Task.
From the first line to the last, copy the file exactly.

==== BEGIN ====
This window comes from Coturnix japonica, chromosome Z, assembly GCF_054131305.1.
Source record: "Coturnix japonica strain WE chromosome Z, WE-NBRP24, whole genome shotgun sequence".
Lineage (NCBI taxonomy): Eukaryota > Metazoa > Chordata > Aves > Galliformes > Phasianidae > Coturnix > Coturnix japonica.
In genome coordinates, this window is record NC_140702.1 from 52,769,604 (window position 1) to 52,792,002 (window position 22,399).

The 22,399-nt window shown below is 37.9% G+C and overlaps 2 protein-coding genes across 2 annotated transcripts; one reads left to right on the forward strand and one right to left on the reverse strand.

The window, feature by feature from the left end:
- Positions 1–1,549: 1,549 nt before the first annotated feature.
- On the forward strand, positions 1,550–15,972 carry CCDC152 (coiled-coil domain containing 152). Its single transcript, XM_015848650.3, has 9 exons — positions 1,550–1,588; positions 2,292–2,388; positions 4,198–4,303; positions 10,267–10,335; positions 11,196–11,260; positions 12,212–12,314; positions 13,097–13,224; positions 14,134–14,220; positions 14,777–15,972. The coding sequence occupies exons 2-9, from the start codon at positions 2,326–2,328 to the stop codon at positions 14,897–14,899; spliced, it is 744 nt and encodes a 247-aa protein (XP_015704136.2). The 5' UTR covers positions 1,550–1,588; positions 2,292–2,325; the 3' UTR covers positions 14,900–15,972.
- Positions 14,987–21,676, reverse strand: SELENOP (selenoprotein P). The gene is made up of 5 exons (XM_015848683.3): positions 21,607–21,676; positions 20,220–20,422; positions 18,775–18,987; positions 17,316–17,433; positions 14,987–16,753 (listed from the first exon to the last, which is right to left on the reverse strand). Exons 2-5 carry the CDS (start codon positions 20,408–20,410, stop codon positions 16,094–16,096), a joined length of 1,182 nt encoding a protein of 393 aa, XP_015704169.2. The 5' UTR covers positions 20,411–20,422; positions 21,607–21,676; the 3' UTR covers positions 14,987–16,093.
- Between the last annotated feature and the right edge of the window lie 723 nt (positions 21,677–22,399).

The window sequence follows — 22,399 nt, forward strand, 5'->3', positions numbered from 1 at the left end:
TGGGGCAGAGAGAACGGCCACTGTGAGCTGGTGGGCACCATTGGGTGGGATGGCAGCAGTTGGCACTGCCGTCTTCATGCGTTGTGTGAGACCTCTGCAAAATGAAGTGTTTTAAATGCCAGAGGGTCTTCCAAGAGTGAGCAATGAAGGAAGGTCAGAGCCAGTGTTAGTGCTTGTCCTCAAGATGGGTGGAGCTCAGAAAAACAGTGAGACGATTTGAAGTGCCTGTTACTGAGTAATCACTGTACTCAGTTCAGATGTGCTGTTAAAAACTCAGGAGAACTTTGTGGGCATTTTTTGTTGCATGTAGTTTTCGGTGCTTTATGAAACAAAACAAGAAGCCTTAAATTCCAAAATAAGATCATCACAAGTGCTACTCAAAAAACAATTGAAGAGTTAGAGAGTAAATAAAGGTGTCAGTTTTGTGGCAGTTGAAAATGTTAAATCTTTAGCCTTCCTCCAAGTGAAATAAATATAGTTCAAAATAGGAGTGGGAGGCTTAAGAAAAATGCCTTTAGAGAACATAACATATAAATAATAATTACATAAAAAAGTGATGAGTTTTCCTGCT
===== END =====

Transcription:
This window comes from Coturnix japonica, chromosome Z, assembly GCF_054131305.1.
Source record: "Coturnix japonica strain WE chromosome Z, WE-NBRP24, whole genome shotgun sequence".
Lineage (NCBI taxonomy): Eukaryota > Metazoa > Chordata > Aves > Galliformes > Phasianidae > Coturnix > Coturnix japonica.
In genome coordinates, this window is record NC_140702.1 from 52,769,604 (window position 1) to 52,792,002 (window position 22,399).

The 22,399-nt window shown below is 37.9% G+C and overlaps 2 protein-coding genes across 2 annotated transcripts; one reads left to right on the forward strand and one right to left on the reverse strand.

The window, feature by feature from the left end:
- Positions 1–1,549: 1,549 nt before the first annotated feature.
- On the forward strand, positions 1,550–15,972 carry CCDC152 (coiled-coil domain containing 152). Its single transcript, XM_015848650.3, has 9 exons — positions 1,550–1,588; positions 2,292–2,388; positions 4,198–4,303; positions 10,267–10,335; positions 11,196–11,260; positions 12,212–12,314; positions 13,097–13,224; positions 14,134–14,220; positions 14,777–15,972. The coding sequence occupies exons 2-9, from the start codon at positions 2,326–2,328 to the stop codon at positions 14,897–14,899; spliced, it is 744 nt and encodes a 247-aa protein (XP_015704136.2). The 5' UTR covers positions 1,550–1,588; positions 2,292–2,325; the 3' UTR covers positions 14,900–15,972.
- Positions 14,987–21,676, reverse strand: SELENOP (selenoprotein P). The gene is made up of 5 exons (XM_015848683.3): positions 21,607–21,676; positions 20,220–20,422; positions 18,775–18,987; positions 17,316–17,433; positions 14,987–16,753 (listed from the first exon to the last, which is right to left on the reverse strand). Exons 2-5 carry the CDS (start codon positions 20,408–20,410, stop codon positions 16,094–16,096), a joined length of 1,182 nt encoding a protein of 393 aa, XP_015704169.2. The 5' UTR covers positions 20,411–20,422; positions 21,607–21,676; the 3' UTR covers positions 14,987–16,093.
- Between the last annotated feature and the right edge of the window lie 723 nt (positions 21,677–22,399).

The window sequence follows — 22,399 nt, forward strand, 5'->3', positions numbered from 1 at the left end:
TGGGGCAGAGAGAACGGCCACTGTGAGCTGGTGGGCACCATTGGGTGGGATGGCAGCAGTTGGCACTGCCGTCTTCATGCGTTGTGTGAGACCTCTGCAAAATGAAGTGTTTTAAATGCCAGAGGGTCTTCCAAGAGTGAGCAATGAAGGAAGGTCAGAGCCAGTGTTAGTGCTTGTCCTCAAGATGGGTGGAGCTCAGAAAAACAGTGAGACGATTTGAAGTGCCTGTTACTGAGTAATCACTGTACTCAGTTCAGATGTGCTGTTAAAAACTCAGGAGAACTTTGTGGGCATTTTTTGTTGCATGTAGTTTTCGGTGCTTTATGAAACAAAACAAGAAGCCTTAAATTCCAAAATAAGATCATCACAAGTGCTACTCAAAAAACAATTGAAGAGTTAGAGAGTAAATAAAGGTGTCAGTTTTGTGGCAGTTGAAAATGTTAAATCTTTAGCCTTCCTCCAAGTGAAATAAATATAGTTCAAAATAGGAGTGGGAGGCTTAAGAAAAATGCCTTTAGAGAACATAACATATAAATAATAATTACATAAAAAAGTGATGAGTTTTCCTGCT